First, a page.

Loperamide Presentation ACMT 2016

For those among the unwashed masses, a lot of scientific research isn’t necessarily found in magazines and journals. A lot is presented during medical conferences. Sometimes it’s in presentation form before an audience (like an interactive power point presentation); sometimes it’s a poster session where the researchers stand around a poster explaining their work and taking questions. Sometimes both.

The first presentation regarding Loperamide abuse and its cardiac effects was presented as a poster session at the 2012 Annual Meeting of the North American Congress of Clinical Toxicology following my overdose in February of that same year. (See research page) The authors? Those smart and impossibly good-looking folks from Syracuse’s Upstate Poison Control Center. (Seriously, those docs from Upstate University Hospital are so good-looking, they’re like wandering bands of Grey’s Anatomy actors come to life.)

The following poster session, however, was presented by researchers from University of California, San Diego, who may or may not be as smart and as good-looking as the docs from Syracuse. Or are they?

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loptab3Poster Session: Life-threatening Arrhythmias Associated with Loperamide and Cimetidine Abuse

Charles W. O’Connell 1, 2; Amir A. Schricker 3; Aaron B. Schneir 1; Imir G. Metushi 4; Ulrika Birgersdotter-Green 3;  Alicia B. Minns 1,2
1. Division of Medical Toxicology, Department of Emergency Medicine, UCSD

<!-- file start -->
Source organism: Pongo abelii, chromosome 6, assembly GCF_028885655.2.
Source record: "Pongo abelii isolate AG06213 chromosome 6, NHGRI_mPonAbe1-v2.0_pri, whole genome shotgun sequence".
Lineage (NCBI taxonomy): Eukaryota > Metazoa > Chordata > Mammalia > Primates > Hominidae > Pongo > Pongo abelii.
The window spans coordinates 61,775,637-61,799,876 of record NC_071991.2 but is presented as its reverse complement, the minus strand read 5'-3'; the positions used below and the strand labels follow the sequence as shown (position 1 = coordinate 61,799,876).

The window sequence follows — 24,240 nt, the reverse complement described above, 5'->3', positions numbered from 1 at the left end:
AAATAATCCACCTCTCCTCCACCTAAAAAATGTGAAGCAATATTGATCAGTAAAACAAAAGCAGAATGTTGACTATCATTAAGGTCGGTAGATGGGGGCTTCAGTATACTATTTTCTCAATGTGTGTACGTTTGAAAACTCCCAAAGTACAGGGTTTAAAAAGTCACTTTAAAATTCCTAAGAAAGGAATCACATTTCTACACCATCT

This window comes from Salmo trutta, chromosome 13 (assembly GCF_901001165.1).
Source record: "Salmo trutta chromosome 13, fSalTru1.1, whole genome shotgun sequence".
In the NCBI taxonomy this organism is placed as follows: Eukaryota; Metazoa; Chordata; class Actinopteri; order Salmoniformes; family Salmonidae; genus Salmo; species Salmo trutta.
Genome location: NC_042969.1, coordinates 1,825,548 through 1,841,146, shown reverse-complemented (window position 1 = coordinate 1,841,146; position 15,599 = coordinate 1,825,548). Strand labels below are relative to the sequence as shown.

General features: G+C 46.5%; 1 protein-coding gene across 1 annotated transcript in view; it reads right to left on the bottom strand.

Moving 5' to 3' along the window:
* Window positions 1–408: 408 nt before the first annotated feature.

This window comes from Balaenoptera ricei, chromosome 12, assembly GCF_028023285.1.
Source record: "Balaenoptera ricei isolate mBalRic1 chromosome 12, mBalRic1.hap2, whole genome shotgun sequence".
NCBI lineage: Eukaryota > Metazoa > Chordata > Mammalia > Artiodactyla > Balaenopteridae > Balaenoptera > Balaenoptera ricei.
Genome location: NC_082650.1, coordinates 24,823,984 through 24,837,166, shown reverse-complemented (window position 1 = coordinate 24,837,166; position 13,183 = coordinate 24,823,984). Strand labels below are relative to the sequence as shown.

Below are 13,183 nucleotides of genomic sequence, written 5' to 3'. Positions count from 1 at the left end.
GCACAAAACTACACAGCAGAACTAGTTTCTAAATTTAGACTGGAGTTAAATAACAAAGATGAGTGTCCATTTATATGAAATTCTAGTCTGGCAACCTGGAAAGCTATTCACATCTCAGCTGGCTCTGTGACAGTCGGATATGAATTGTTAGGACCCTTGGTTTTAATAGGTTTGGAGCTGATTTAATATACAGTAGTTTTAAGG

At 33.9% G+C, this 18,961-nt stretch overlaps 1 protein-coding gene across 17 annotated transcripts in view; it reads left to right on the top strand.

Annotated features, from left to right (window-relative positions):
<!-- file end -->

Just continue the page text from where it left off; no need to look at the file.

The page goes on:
2. Department of Emergency Medicine, VA San Diego
3. Division of Cardiovascular Medicine, UCSD
4. Center for Advanced Laboratory Medicine, UCSD

Conclusions: Loperamide, taken chronically and and in high doses, can cause life- threatening cardiac conduction dysfunction and ventricular arrhythmias. The effects can be seen many days after discontinuation. Isopreterenol used to increase heart rate may be a useful medicinal modality to limit arrhythmogenic effects in the setting of loperamide overdose.

2016 American College of Medical Toxicology
ACMT Annual Scientific Meeting
Bench to Bedside: Neurologic and Metabolic Toxins
March 18-20, 2016


About madmargaret

Nursing student, Mac nerd, medical 'genius', recovering addict, singer, ex-actor, and all-around swell egg. Really!
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One Response to Loperamide Presentation ACMT 2016

  1. roeschandco says:

    I think Loperamide had something to do with my heart. I haven’t been able to sleep on my stomach in years and most of the time I have difficulty breathing while laying down. Drinking a gallon of water helps me, and my cholesterol is in the dead zone. I stopped taking Loperamide in May of 2014.

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